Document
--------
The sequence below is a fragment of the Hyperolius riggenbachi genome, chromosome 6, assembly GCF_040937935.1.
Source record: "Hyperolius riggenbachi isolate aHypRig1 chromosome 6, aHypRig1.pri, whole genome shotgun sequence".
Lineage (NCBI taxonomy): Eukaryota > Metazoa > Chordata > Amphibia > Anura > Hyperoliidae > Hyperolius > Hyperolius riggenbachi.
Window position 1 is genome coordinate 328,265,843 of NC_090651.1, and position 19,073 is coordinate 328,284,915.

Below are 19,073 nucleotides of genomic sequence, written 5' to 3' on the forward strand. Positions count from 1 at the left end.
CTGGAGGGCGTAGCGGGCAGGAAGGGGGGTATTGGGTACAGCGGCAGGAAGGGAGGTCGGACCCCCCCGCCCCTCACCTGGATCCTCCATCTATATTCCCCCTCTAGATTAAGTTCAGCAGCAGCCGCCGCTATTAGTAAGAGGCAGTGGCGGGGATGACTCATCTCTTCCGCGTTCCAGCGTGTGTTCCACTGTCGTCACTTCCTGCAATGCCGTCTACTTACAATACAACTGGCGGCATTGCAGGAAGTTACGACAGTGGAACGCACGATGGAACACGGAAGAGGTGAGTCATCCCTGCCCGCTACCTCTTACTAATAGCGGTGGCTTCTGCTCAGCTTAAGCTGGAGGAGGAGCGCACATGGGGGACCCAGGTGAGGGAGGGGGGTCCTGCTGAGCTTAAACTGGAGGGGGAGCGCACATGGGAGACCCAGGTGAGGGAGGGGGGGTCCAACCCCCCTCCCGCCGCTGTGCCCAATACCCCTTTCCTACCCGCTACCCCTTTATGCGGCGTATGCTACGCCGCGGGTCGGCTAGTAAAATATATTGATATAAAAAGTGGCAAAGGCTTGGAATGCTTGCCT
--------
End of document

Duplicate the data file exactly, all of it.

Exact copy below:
The sequence below is a fragment of the Hyperolius riggenbachi genome, chromosome 6, assembly GCF_040937935.1.
Source record: "Hyperolius riggenbachi isolate aHypRig1 chromosome 6, aHypRig1.pri, whole genome shotgun sequence".
Lineage (NCBI taxonomy): Eukaryota > Metazoa > Chordata > Amphibia > Anura > Hyperoliidae > Hyperolius > Hyperolius riggenbachi.
Window position 1 is genome coordinate 328,265,843 of NC_090651.1, and position 19,073 is coordinate 328,284,915.

Below are 19,073 nucleotides of genomic sequence, written 5' to 3' on the forward strand. Positions count from 1 at the left end.
CTGGAGGGCGTAGCGGGCAGGAAGGGGGGTATTGGGTACAGCGGCAGGAAGGGAGGTCGGACCCCCCCGCCCCTCACCTGGATCCTCCATCTATATTCCCCCTCTAGATTAAGTTCAGCAGCAGCCGCCGCTATTAGTAAGAGGCAGTGGCGGGGATGACTCATCTCTTCCGCGTTCCAGCGTGTGTTCCACTGTCGTCACTTCCTGCAATGCCGTCTACTTACAATACAACTGGCGGCATTGCAGGAAGTTACGACAGTGGAACGCACGATGGAACACGGAAGAGGTGAGTCATCCCTGCCCGCTACCTCTTACTAATAGCGGTGGCTTCTGCTCAGCTTAAGCTGGAGGAGGAGCGCACATGGGGGACCCAGGTGAGGGAGGGGGGTCCTGCTGAGCTTAAACTGGAGGGGGAGCGCACATGGGAGACCCAGGTGAGGGAGGGGGGGTCCAACCCCCCTCCCGCCGCTGTGCCCAATACCCCTTTCCTACCCGCTACCCCTTTATGCGGCGTATGCTACGCCGCGGGTCGGCTAGTAAAATATATTGATATAAAAAGTGGCAAAGGCTTGGAATGCTTGCCT